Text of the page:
Above: A PNT thru-hiker follows the PNT in a temperate rainforest. Photo by Tyler Yates.
Navigating the PNT
Wilderness navigation is challenging on the PNT
Even experienced backpackers are surprised by how challenging it can be to follow the Pacific Northwest Trail. At this early stage of development, most of the PNT is not marked, and the correct combination of paths are usually not obvious.
For those with less navigation experience, this guide will help you to understand what to expect on the PNT and give some ideas about how you can prepare.
If you are planning a long-distance adventure on the PNT, be aware that this trail requires more skill to follow than other popular National Scenic Trails do.
Why is the PNT difficult to follow?
Bushwhacking through dense forests, cross-country scrambles and labyrinth-like logging roads all offer up serious tests at various locations along the PNT’s 1,200 mile corridor. But greater challenges can reward PNT’ers with a greater sense of satisfaction.
You can plan a short trip on the PNT that avoids these areas, but on longer trips and thru-hikes, strong navigation skills are essential. For prepared outdoor enthusiasts in search of a challenge, the PNT offers a chance to test advanced skills and great rewards for those who are ready for a wilderness adventure.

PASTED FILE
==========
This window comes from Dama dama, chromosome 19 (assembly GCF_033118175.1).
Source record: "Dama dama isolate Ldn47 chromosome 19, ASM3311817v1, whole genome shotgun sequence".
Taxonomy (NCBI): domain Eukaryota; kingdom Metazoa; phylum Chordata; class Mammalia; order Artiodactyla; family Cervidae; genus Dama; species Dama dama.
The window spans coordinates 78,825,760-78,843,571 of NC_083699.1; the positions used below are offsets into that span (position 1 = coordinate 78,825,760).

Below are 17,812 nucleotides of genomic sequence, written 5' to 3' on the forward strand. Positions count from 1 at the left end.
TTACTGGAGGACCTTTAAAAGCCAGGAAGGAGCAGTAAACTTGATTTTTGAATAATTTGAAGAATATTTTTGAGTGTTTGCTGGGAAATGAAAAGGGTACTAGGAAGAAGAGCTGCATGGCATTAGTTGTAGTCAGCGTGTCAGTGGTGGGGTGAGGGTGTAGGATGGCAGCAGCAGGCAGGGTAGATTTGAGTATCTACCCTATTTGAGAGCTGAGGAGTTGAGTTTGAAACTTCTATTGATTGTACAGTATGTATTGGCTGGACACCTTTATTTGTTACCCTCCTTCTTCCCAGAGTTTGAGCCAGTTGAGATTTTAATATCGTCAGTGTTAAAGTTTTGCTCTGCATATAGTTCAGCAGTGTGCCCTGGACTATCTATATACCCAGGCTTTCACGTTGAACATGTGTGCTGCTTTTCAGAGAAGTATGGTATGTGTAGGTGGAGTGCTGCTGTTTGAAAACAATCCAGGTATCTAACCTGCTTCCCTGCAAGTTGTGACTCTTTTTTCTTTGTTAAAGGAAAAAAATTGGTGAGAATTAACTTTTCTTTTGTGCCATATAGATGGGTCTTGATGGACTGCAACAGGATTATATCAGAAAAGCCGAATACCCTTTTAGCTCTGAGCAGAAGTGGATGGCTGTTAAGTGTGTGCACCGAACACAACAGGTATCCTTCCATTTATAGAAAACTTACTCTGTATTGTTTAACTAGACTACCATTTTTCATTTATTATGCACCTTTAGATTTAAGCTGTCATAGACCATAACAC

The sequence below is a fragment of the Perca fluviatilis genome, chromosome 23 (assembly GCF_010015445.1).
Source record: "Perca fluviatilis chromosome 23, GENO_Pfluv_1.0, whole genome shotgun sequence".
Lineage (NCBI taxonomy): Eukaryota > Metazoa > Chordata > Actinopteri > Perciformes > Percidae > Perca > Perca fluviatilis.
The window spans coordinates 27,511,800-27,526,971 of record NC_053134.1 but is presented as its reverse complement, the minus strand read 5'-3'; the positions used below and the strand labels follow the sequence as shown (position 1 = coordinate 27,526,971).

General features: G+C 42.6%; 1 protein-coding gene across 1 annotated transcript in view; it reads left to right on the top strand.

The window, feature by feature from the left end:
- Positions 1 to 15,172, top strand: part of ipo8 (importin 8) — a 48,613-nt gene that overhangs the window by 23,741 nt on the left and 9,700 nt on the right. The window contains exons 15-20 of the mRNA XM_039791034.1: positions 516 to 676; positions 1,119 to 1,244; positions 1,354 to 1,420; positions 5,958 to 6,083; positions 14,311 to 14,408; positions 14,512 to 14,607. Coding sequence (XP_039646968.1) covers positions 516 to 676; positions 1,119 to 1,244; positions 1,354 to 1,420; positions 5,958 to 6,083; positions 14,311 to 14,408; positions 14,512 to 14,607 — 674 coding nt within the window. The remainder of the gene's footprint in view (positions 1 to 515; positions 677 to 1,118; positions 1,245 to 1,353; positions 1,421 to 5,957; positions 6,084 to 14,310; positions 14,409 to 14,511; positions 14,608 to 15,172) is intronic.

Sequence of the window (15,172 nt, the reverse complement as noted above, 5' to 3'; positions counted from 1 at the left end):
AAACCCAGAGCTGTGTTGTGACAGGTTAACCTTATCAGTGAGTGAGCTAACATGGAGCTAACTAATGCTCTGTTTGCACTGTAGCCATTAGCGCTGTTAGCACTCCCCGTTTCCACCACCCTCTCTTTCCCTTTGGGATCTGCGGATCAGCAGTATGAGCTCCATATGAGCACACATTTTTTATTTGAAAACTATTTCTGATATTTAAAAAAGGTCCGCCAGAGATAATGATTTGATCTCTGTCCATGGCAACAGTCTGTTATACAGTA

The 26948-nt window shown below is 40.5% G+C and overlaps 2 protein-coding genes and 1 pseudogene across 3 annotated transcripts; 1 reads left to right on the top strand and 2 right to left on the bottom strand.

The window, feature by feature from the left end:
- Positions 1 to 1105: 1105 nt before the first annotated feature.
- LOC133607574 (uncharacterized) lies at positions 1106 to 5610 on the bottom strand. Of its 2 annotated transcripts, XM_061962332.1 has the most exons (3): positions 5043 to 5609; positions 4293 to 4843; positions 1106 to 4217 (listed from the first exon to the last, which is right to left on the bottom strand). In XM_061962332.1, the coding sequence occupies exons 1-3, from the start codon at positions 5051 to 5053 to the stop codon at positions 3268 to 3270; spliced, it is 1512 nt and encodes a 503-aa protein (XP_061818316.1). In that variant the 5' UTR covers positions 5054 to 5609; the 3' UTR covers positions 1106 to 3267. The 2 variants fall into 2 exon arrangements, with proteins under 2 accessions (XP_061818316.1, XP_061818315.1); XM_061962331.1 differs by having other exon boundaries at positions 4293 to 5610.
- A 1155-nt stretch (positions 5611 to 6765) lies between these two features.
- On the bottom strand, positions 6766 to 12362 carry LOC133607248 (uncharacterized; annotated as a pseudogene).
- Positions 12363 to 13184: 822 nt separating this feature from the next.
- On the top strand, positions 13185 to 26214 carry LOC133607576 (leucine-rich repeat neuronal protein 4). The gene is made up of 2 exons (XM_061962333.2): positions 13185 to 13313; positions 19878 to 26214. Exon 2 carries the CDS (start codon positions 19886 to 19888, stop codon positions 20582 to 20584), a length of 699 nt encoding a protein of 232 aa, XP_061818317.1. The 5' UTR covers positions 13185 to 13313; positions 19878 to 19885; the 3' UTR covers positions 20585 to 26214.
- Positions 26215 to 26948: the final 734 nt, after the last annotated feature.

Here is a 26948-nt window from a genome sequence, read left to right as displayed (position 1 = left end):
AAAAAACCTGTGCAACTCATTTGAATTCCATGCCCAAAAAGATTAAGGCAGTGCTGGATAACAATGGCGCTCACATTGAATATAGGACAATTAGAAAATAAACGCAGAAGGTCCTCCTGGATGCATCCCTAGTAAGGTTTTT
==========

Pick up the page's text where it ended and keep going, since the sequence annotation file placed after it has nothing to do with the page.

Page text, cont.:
- Bushwhacking through dense forests where no trail exists
- Mixed Class 2 and 3 scrambling in rocky areas
- Confusing networks of unmapped logging roads
- Following overgrown connector trails and forest roads
- Following trails which may not have been recently maintained
- Most of the PNT is not yet marked with signage
Use the Right Tools
Outfitting yourself with the latest information and a combination of back-up navigation tools, like those shown below, will help ensure you have the safest and most enjoyable experience possible.
Basic Navigation Tools
PNTA strip maps have notes that help with navigation and trip planning. They are updated every year so you have the most current information.
National Geographic also has large maps of the PNT in our National Parks – these are great to have for finding “bail out” routes and for identifying distant mountain peaks and other natural features.
An analog compass is useful in many situations.
It can be used to follow a compass bearing during a bushwhack without draining your battery. It is also an important back-up in case your digital device stops working. Pay attention to the magnetic declination indicated on your map; it changes frequently along the 1,200 mile corridor.
Look for a compass with:
1. a baseplate
2. an adjustable declination setting
Smartphone and Maps
The newest smartphones come with precise GPS units. You can download a navigation app and maps and turn your phone into a powerful navigation tool.
Guthook’s Guide to the Pacific Northwest Trail is the official hiking app of the Pacific Northwest Trail Association. This map-based smartphone guide app is produced in collaboration with the PNTA to reflect the latest changes to our dynamic trail corridor.